Fashion in the 1920s transformed just as dramatically as the jewelry that accessorized it, especially in evening wear. Clothing, in general, became more functional and practical to better suit the lives of women during this time; their role in society had changed dramatically after the First World War as they filled the empty occupations left by men who were drafted to the war front, leaving them with a new sense of strength and maturity.
Not ones to abandon their own femininity, ladies in the 1920s reserved the night to dress in sexy, dramatic attire, tossing their sporty short dresses and masculine threads in the hamper at the first sign of dusk. Silky tunics daringly bared more skin than ever before, the removal of sleeves altogether revealed soft, delicate arms and severe low backs exposed the subtle, sensuous curves of a woman’s back. All this bare skin beckoned for dazzling jewelry, which could easily swing along with the dresses as the ladies danced the new dances of the era like the Charleston, tango, and foxtrot.
No piece of jewelry better suited this freedom of movement than the sautoir, which was the favorite necklace of the 1920s. Often worn to the back rather than the front, the sautoir adorned perfectly the low backs of dresses in vogue during the 1920s. Alternatively, the sautoir proved ideal as well for the low-waisted frocks that became emblematic of the Roaring Twenties.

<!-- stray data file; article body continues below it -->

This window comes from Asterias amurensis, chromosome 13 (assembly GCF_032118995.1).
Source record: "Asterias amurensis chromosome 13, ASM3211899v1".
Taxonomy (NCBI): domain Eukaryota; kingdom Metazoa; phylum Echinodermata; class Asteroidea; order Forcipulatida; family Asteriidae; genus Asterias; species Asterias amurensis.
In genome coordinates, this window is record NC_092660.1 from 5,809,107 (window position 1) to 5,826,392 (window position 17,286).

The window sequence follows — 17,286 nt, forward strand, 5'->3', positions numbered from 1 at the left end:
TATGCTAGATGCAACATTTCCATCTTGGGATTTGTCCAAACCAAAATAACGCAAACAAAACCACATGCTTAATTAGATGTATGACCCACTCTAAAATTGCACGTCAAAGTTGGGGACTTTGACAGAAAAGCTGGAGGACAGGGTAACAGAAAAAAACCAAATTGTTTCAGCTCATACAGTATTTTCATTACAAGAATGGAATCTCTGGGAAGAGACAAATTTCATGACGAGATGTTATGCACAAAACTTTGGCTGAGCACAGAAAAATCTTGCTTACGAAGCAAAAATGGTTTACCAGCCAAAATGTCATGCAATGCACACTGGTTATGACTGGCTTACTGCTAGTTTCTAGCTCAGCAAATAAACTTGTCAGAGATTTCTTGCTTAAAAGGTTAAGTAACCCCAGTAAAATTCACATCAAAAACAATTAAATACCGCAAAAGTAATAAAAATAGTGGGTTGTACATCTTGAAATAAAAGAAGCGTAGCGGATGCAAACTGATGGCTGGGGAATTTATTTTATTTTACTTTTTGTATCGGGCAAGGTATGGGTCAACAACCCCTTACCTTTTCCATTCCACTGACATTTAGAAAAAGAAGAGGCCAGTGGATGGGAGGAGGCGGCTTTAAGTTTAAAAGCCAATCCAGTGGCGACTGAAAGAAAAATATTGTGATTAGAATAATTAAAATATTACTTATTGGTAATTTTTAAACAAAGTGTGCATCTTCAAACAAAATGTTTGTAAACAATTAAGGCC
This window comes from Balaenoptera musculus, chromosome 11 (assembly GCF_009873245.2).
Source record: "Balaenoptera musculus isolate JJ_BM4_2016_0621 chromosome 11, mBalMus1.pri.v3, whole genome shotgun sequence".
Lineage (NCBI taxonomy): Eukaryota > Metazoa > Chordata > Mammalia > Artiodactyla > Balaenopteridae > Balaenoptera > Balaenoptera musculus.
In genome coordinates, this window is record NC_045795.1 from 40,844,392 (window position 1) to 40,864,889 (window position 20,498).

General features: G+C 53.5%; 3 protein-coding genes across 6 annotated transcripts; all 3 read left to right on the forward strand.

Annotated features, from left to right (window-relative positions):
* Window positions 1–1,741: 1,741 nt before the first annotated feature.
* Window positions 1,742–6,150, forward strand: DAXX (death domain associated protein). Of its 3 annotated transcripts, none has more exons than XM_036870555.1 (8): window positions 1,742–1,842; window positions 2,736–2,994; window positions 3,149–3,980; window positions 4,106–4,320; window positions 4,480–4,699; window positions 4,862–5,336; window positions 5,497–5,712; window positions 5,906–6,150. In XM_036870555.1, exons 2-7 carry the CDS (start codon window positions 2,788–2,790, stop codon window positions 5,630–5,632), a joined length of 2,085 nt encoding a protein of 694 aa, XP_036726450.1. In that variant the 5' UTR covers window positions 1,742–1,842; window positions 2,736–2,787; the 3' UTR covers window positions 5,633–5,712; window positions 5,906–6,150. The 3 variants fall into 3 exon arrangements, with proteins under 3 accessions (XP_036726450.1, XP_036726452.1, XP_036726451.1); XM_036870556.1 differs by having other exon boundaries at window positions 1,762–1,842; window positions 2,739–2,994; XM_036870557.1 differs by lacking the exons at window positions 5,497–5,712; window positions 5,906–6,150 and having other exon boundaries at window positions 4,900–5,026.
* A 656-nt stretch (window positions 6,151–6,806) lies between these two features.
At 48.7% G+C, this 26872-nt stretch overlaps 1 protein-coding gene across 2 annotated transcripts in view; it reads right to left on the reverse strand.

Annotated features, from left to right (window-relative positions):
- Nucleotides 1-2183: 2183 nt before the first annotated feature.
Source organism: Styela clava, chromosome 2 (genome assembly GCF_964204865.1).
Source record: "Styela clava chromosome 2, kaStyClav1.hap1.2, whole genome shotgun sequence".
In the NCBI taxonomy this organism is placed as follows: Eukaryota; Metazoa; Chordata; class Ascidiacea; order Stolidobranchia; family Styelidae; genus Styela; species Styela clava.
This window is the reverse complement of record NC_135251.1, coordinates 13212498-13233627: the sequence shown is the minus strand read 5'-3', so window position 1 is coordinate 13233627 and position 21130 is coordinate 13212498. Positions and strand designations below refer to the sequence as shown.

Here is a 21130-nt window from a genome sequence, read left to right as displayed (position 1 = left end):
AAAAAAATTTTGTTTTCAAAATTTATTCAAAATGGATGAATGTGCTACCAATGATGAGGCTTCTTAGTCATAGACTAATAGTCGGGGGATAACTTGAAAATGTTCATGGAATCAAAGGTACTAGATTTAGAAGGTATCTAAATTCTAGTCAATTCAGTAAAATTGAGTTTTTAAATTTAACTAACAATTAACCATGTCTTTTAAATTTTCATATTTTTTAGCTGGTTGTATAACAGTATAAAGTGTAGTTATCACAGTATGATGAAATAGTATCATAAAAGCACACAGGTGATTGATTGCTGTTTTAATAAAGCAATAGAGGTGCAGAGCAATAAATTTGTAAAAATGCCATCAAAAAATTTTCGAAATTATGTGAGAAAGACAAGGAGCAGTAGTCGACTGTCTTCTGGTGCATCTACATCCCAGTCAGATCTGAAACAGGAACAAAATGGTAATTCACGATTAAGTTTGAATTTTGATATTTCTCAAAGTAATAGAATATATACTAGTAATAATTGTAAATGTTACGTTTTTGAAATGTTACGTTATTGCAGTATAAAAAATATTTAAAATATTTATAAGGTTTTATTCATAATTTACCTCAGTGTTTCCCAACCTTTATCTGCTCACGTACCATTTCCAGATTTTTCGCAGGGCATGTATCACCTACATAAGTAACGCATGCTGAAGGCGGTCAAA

Made of a wide variety of materials including diamonds, pearls, coral, sapphires, emeralds and rubies, this popular necklace assumed the form of long chains of rectangular diamond linking anchored with an elongated pendant of geometrical design. Other popular designs included tassel pendants made of seed pearls or gemstone beads, long strings of precious stone beads or strings of pearls supporting large cabochon pendants, and multistrand necklaces of Indian inspiration decorated with diamond plaques and important clasps. All these styles served to enhance the back décolletage of the racy back-baring dresses.